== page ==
An article from Fifth Estate about the continuing struggle at Walla Walla/Washington State Pentitentiary after the May 1979 uprising. Content warning for discussions of extreme violence and state brutality.
During the last five months, the ongoing battle between prisoners and prison administrators over the inhuman conditions at the Washington State Prison at Walla Walla, Wash., has escalated to the savage beatings of hundreds of people by guards after an unprecedented one month lockdown, and 230 prisoners from Eight Wing have been forced to camp out in the “big yard.”
Although the principal cause of this and past clashes has been the overcrowding inside the prison (originally built for 850 people, the prison population now numbers over 1,600—four people for each two-man cell), the most recent incident began on May 9, when three prisoners, Carl Harp, Clyde Washburn and Shane Green, held ten people hostage, in an attempt to publicize and force negotiation on prisoners’ demands (See the June 1979 FE article: Walla Prisoners Revolt).
In addition to the three’s demands to alleviate the overcrowding and inhuman conditions, they asked for out-of-state transfers for fear of guard and administration reprisals against them for their actions. The negotiations for the demands and the release of the hostages lasted for twelve hours and the prisoners were interviewed for one hour by the TV news—of which only snatches were aired to the public—the demands have yet to be met by the prison administration.
Since that time, the deteriorating situation at the prison rapidly escalated when, on June 15, a guard was killed when he reportedly attempted to break up a fight between two rival prison groups in Eight Wing. Immediately, the prison administration put the 230 prisoners in the wing on a “lockdown” that lasted for one month, culminating in a prison “shakedown” on the 5th and 6th of July and a riot by prisoners on the 7th.
The riot on July 7 stemmed from the so-called-shakedown (a term used by prison authorities to indicate a systematic searching of all cells on the pretense of looking for weapons). After being forced to spend two days in the prison yard during the “shakedown,” with minor skirmishes with the guards, the prisoners were allowed to return to their cells, only to find that the guards had gone throughout the block, destroying all of the men’s personal belongings (glasses, false teeth, personal letters, legal papers, family pictures, etc.). This was the final degradation and the prisoners started to riot and set fire to their cell block.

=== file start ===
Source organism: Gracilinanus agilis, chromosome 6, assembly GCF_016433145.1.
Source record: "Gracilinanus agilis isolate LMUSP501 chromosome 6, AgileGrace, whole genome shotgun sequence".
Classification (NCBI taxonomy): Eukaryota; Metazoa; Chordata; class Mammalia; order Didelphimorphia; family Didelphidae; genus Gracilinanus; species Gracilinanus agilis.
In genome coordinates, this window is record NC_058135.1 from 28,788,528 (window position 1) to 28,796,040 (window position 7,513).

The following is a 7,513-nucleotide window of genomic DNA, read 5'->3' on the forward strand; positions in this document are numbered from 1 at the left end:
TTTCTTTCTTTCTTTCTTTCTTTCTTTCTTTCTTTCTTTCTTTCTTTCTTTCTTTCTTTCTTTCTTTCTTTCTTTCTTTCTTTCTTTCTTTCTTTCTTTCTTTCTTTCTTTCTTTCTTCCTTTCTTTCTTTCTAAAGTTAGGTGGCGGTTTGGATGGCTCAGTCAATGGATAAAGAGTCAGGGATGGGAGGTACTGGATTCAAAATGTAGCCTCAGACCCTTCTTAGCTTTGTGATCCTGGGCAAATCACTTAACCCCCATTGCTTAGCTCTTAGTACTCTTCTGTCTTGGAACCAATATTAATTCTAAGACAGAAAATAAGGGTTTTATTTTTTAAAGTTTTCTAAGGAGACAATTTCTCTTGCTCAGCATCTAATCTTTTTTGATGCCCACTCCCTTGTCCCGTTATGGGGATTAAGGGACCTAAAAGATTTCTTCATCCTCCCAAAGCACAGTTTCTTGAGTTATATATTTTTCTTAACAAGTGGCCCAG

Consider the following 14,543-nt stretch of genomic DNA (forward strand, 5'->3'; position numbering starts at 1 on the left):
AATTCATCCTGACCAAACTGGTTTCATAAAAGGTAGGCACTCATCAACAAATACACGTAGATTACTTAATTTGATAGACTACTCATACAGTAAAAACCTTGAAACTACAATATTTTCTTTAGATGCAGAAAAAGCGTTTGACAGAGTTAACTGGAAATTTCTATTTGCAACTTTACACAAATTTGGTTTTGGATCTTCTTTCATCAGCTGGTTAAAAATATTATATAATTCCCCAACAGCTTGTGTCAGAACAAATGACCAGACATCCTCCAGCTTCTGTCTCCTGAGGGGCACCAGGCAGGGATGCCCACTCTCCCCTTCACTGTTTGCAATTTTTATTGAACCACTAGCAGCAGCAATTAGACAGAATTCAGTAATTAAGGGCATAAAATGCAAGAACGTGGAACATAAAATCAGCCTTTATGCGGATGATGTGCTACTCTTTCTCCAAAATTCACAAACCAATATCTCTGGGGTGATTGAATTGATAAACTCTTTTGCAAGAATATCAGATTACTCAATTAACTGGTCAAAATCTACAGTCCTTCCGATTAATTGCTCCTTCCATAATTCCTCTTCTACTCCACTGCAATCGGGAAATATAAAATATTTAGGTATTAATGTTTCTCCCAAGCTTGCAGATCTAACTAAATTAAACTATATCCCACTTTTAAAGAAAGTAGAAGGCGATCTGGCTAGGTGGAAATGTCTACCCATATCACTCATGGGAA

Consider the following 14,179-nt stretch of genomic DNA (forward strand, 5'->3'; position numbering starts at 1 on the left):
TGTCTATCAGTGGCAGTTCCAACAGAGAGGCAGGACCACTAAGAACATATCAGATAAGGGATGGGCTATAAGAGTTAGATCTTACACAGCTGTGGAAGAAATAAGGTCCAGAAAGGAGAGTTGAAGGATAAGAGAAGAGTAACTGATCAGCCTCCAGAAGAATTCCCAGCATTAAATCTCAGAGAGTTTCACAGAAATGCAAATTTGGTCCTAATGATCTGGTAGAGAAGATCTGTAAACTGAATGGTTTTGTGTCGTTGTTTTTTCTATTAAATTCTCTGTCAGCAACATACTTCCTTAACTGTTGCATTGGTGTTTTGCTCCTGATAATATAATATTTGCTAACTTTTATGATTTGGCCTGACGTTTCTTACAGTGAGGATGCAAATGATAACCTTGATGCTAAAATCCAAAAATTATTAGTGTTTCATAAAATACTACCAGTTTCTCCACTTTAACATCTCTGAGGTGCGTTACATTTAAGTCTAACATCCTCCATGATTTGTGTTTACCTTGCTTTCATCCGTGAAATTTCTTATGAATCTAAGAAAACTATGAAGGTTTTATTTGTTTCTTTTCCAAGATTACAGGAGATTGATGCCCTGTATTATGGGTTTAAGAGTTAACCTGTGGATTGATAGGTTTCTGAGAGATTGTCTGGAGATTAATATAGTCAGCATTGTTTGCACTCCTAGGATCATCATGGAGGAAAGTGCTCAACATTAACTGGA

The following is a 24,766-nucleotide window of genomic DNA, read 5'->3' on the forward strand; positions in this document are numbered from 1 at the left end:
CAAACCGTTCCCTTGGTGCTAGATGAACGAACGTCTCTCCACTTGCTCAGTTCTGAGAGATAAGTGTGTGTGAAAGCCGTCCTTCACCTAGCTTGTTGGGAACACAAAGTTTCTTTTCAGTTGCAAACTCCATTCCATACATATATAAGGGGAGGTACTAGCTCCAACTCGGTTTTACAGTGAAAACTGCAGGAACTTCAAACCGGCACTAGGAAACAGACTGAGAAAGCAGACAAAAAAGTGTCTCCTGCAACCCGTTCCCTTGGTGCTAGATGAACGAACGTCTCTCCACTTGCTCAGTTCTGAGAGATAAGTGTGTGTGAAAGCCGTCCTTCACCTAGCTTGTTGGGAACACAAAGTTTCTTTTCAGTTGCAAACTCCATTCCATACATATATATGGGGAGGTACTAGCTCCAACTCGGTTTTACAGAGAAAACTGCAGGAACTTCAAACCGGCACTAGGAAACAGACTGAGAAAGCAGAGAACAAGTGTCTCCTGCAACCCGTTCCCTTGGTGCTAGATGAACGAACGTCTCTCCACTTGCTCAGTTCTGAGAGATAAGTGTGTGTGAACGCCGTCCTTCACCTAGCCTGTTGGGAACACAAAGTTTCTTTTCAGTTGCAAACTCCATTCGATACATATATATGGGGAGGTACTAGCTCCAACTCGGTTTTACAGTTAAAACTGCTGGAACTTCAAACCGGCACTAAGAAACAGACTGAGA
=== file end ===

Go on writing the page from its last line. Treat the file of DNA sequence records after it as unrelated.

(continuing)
At the same time, the men in segregation started to destroy the toilets, chairs and beds in their cells as a sign of solidarity with their brothers in Eight Wing.
This is when dates seem to get a little muddled. It seems that the prisoners justifiably rioted on the 7th, but reports from some of the prisoners in Walla Walla and the news media, state that the prison guards went on a rampage—beating the prisoners in Eight Wing and severely beating some of the prisoners in segregation—on the following day, July 8. But, whether the prisoners rioting started late on the night of July 7, or the guards waited until the following day to take their revenge, the brutality of the guards is not questionable. The indiscriminate beatings of the people in Eight Wing and the singling out and brutal beatings of Carl Harp, Danny Clark, Buddy Rampola, Gary Issacs, Lynn Brooks, and Danny Atteberry—all prisoners in segregation—is a fact that cannot be denied; although the Wash- State government and prison administration are trying hard to do so.
The July 21, 1979 issue of the Seattle Post-Intelligencer reported that some of the prisoners who were beaten on July 8, sent out two tape recordings of the events of July 8—one a description of the police attack and the other a recording that was made during the beatings.
In the first tape, which included several testimonies, Danny Clark said a guard sergeant opened the solid steel door to his cell and sprayed chemical mace into it. “He sprayed for thirty seconds to a minute. He just filled my cell up. Then he closed the door.” Shortly afterwards, a guard wearing a lead-lined glove went into his cell and asked if he was “coming out peacefully.” When Clark replied “Yeah,” he was attacked by “four or five” guards.
“They knocked me up against the wall. Other pigs pinned me up against the wall…beating me on the legs and rib cage.” After that, Clark was handcuffed “spread-eagle” to the bars of the cell block and two guards “grabbed my legs and spread them apart while another guard kicked me in the testicles and jabbed me with a nightstick.”
In a letter sent to Washington’s Northwest Passage newspaper, Buddy Rampola added, “About 6:30 p.m., five inmates, including myself, tore the steel desk seats off the wall and demolished our sinks and toilets. Then around 7:45, a goon squad of fourteen or more deep came on the tier and starting with Lynn Brooks, B-3, came in and beat us with clubs after we offered no resistance, and handcuffed us to the bars. After Brooks’ cell, they went to Danniel Atteberry, B-7, and then Gary Issacs, B-9, and then myself in 17-B. Then around 9:30 they came back…and they opened Brooks’ cell again and just kicked the living shit out of him with sticks and mace while he was still cuffed through the bars…They threw me against a wall so hard in front of Carl Harp’s cell, B-15, that my front tooth was broken in half, then I saw them go into Carl Harp’s cell, and he never even participated in destroying his cell, and they beat him, and “I swear on my mother’s grave,” an officer named Nuget pulled down Carl’s pants and sat on his back and shoved a nightstick at least 16 inches up Carl’s ass.”
Each of the above named men had equal horrors carried out upon them by the guards and Carl Harp was raped three times with the nightstick.
Since the police attacks that took place on July 8, 1979, the prisoners of Eight Wing have been forced to camp out, under heavy guard, in the “big yard,” with little or no shelter or facilities.